As I start to compose my latest post, can I firstly apologise for the delay in bringing you up-to-date with recent events. In part I have been incredibly busy with representing individuals in my capacity as a union official, whilst it’s been nose to the grindstone as my lecturing commitments with students draws to their natural conclusions. In any event, those following ‘The Pupillage Blog’ via Twitter will have been kept up-to-speed with all the latest legal and pupillage news via my daily tweets.
As the mood changes towards pupillage interviews after the onslaught of the ‘Pupillage Portal’, I am mindful of the recent research by the Bar Standards Board which would suggest that non-traditional candidates have more difficulty securing a pupillage than those who are white, male and middle class, which lets face it creates a very uncomfortable and unacceptable position for the profession. Interestingly, this latest statistical offering from BSB generally supports those concerns and thoughts drawn in my recent post ‘The Roll of the Pupillage Dice‘.
However, there may be at last a change in the air, as this controversial hot potato is finally jettisoned into the wider domain. The Legal Education and Training Review (LETR) a joint project of the Solicitors Regulation Authority the Bar Standards Board and ILEX Professional Standards, is examining regulated and non-regulated legal services and all stages of legal education and training. With recommendations in December, the outcome of this review could spark the much needed change to the most radical rethink into legal training for many years.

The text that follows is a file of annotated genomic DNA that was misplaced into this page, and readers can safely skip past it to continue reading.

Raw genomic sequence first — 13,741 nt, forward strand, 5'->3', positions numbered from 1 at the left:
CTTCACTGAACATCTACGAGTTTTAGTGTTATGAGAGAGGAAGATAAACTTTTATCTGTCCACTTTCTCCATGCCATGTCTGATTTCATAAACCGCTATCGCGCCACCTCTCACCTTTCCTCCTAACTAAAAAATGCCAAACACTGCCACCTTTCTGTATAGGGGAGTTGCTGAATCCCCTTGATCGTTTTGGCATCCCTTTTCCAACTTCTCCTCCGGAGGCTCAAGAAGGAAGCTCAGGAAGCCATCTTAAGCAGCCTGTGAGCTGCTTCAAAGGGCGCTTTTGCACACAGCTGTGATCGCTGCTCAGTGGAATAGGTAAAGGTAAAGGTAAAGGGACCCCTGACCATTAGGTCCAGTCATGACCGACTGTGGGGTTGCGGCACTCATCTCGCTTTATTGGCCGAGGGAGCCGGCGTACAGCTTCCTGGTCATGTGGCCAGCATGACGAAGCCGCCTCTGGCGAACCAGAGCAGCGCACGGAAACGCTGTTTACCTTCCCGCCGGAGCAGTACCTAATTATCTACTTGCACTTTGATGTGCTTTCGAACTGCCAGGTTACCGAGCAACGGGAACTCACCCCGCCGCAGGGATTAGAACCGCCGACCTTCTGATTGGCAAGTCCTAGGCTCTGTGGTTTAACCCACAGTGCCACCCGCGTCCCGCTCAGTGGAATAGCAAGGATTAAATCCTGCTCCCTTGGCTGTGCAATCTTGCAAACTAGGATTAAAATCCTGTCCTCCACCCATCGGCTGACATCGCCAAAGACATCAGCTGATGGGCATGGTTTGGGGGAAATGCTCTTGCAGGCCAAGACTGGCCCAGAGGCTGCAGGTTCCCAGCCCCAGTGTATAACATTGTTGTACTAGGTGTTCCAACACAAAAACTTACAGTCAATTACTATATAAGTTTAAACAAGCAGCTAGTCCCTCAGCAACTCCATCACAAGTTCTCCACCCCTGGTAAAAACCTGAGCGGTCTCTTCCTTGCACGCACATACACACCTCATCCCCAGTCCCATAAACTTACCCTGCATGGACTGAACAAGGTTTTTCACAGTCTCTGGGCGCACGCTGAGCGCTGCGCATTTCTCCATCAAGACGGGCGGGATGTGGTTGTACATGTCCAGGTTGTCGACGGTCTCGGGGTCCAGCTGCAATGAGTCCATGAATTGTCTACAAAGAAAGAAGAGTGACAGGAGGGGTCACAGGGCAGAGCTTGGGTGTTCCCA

For those gearing up for the forthcoming pupillage interviews, news from the front that barristers may take the uncharted step of initiating strike action, will inevitably provoke a reflective if not mindful awareness of the current mood across the Bar. Possible direct action in protest against low and late payments at the Criminal Bar has seen a flurry of responses from some of the leading figures within the profession. However, whilst I can understand any derived palpable anger at the real injustice of the legal aid cuts, I am very mindful that from the perspective of the general public, sympathy in support for such action will not be embraced with the same enthusiasm. To this end, it is my considered opinion that any such protestations may provide opponents of the Bar the necessary ammunition to create a pivotal turning point to reshape the future of our legal profession.
Finally, turning to some important news from the Crown Prosecution Service. Following the omission of the CPS Legal Trainee Scheme upon the Pupillage Portal, the decision has been taken to extend the application submission date to Friday 8th June. So good luck for all those waiting upon on news of pupillage interviews and remember The Pupillage Blog will always be here to support you.
Stephen (AKA) Justin Time.